I would be very careful going down the ‘their culture is similar’ route. Even if this was true, which it almost certainly wasn’t, a whole host of other factors are going to make such comparisons meaningless & have frequently led people down wrong paths.
The Tatars were a power at this time, heirs to an even greater state, and the close ally of a ‘superpower’. They were a relatively rich, organised large state and had easy access to firearms, gunpowder, etc. The Bashkirs and Comanches were isolated relatively poor, relatively small groups with little resources and no significant allies. I know what I would look at to explain why the Bashkirs and Comanches (assuming they did) stuck with bows.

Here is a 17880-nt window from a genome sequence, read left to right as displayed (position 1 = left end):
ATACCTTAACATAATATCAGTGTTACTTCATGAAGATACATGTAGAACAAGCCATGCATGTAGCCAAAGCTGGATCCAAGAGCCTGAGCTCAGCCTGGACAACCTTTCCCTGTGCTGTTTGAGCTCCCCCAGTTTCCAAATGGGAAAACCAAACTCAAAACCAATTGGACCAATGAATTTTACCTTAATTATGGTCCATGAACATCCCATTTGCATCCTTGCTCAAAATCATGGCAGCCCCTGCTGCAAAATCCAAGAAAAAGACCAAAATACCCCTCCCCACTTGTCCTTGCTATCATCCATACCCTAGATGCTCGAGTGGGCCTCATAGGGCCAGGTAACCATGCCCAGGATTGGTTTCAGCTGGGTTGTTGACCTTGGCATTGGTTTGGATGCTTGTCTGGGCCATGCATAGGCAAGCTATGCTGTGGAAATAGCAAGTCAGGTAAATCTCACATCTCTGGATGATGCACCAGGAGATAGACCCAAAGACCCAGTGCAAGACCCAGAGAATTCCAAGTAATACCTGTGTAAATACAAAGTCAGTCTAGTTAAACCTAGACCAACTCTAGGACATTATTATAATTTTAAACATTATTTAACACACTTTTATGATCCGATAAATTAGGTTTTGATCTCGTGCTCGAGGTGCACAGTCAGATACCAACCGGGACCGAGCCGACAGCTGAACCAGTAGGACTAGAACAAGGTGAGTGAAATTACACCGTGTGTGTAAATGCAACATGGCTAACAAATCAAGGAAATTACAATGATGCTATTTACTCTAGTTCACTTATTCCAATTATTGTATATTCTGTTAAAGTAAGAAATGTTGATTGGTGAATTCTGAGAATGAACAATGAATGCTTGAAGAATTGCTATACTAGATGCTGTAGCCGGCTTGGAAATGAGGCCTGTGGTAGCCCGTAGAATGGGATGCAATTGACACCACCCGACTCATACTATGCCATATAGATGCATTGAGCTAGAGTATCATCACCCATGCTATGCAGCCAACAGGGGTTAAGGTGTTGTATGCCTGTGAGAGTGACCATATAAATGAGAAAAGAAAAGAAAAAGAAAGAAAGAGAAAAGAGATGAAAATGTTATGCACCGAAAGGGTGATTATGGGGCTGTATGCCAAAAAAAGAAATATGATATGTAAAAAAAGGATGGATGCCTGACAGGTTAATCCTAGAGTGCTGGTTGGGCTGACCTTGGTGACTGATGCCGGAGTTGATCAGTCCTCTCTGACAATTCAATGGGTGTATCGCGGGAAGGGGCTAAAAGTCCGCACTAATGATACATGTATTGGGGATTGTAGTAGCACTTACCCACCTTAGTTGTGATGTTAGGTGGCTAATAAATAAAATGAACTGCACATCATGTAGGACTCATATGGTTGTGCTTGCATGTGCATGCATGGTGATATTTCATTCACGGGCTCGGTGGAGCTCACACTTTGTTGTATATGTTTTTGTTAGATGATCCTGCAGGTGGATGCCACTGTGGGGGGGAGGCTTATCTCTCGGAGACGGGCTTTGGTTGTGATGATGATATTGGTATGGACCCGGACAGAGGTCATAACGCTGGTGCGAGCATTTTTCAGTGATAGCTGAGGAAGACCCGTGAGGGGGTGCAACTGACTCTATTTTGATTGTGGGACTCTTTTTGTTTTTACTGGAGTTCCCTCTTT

I think the Tatars continued to train as mounted skirmishers right the way through but to put a date on when they switched from bows is more difficult. Going by impressions only the light horse of this part of the world started to get reasonable numbers of firearms by circa 1600 and switched by circa 1650. But of course with many exceptions.